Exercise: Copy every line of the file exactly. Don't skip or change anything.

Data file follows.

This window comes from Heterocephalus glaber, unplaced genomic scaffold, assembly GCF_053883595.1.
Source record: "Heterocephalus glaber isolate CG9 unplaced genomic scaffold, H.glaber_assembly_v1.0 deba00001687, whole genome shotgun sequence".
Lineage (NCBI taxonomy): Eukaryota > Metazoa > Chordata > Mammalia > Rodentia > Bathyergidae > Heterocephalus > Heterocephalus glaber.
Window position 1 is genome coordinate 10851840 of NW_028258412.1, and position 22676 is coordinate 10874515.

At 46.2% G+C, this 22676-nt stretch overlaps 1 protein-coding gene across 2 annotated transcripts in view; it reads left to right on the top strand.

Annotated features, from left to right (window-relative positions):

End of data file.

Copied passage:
This window comes from Heterocephalus glaber, unplaced genomic scaffold, assembly GCF_053883595.1.
Source record: "Heterocephalus glaber isolate CG9 unplaced genomic scaffold, H.glaber_assembly_v1.0 deba00001687, whole genome shotgun sequence".
Lineage (NCBI taxonomy): Eukaryota > Metazoa > Chordata > Mammalia > Rodentia > Bathyergidae > Heterocephalus > Heterocephalus glaber.
Window position 1 is genome coordinate 10851840 of NW_028258412.1, and position 22676 is coordinate 10874515.

At 46.2% G+C, this 22676-nt stretch overlaps 1 protein-coding gene across 2 annotated transcripts in view; it reads left to right on the top strand.

Annotated features, from left to right (window-relative positions):